Good news, speed freaks: after the National Broadband Network (NBN) begins rolling out services based on the existing pay TV cable network early next year, it will upgrade the network with a new standard that offers a theoretical top download speed of 10 gigabits per second.
We already knew that network builder NBN Co was planning to begin a cable pilot in late 2015, with product to follow in 2016. It finalised deals to acquire the existing HFC networks from Optus and Telstra late last year.
As part of that takeover, NBN Co will eventually update the networks to the DOCSIS 3.1 standard, which has a theoretical maximum download speed of 10GBps and a maximum upload speed of 1Gbps. In reality, users will see lower speeds, especially when more customers are connected, but it's still a big improvement on the current HFC network. Part of that speed improvement will be achieved by changing the number of premises connected to an individual HFC node.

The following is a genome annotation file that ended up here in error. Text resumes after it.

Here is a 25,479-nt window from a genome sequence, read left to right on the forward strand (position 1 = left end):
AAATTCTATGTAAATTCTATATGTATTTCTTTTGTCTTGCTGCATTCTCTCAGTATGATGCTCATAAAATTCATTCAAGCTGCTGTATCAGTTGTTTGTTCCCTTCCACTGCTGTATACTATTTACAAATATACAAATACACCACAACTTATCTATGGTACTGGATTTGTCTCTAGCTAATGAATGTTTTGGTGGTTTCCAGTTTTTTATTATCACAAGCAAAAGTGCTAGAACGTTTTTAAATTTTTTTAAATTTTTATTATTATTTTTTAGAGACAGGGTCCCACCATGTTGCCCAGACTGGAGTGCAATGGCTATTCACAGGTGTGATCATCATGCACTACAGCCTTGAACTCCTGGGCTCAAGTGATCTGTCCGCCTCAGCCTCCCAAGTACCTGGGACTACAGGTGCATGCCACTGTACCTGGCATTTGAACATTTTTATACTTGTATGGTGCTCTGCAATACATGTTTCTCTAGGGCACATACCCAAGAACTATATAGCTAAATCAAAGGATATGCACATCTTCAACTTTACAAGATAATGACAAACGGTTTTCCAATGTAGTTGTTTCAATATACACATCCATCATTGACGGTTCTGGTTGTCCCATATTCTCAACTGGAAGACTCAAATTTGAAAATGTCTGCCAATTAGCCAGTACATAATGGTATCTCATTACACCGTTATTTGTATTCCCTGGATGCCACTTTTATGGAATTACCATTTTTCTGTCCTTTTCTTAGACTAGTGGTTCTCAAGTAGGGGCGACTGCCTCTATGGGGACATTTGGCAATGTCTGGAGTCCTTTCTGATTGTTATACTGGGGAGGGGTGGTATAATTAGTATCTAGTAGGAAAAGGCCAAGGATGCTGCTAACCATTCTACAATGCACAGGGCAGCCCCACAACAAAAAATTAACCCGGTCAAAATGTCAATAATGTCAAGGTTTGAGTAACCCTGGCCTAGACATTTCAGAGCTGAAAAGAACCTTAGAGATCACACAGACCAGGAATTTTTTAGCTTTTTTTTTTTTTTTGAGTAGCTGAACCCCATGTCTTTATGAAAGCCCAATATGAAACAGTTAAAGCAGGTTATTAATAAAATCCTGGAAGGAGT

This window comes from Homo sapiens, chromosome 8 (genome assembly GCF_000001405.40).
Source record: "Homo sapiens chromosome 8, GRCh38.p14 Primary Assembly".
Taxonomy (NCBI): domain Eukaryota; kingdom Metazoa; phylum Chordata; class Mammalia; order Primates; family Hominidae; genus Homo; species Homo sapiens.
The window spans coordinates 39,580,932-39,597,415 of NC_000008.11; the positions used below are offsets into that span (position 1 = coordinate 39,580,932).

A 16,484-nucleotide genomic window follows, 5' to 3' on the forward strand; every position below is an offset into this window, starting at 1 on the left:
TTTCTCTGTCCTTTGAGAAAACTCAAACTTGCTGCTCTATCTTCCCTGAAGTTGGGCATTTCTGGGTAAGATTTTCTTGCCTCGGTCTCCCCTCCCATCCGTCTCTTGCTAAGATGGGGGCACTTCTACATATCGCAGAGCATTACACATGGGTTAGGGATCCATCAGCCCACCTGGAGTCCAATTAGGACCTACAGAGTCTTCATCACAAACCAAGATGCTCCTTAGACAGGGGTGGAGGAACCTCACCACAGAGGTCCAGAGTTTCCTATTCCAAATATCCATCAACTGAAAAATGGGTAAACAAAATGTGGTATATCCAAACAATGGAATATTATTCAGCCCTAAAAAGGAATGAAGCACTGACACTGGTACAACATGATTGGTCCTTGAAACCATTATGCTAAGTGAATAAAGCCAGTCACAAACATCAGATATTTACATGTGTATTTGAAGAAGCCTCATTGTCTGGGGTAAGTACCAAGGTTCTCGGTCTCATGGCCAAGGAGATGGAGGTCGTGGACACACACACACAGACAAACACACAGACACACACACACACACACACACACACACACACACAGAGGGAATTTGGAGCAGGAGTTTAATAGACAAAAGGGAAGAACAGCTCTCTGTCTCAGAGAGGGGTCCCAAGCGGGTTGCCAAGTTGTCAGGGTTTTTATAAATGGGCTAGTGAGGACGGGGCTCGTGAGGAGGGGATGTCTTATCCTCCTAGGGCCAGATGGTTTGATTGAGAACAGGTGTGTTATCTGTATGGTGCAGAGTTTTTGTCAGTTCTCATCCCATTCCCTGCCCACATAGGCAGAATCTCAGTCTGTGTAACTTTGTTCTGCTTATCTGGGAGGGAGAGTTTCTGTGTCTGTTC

That won't happen immediately, however. The first field trials of 3.1 will begin in the US later this year. NBN Co says it will begin the upgrade in 2017, making it one of the first commercial rollouts of the technology anywhere in the world.
In other words: if you sign up for a cable-based NBN service in 2016, you'll initially only get the speeds already available, but you should see an improvement a couple of years after that.
Originally published on Lifehacker Australia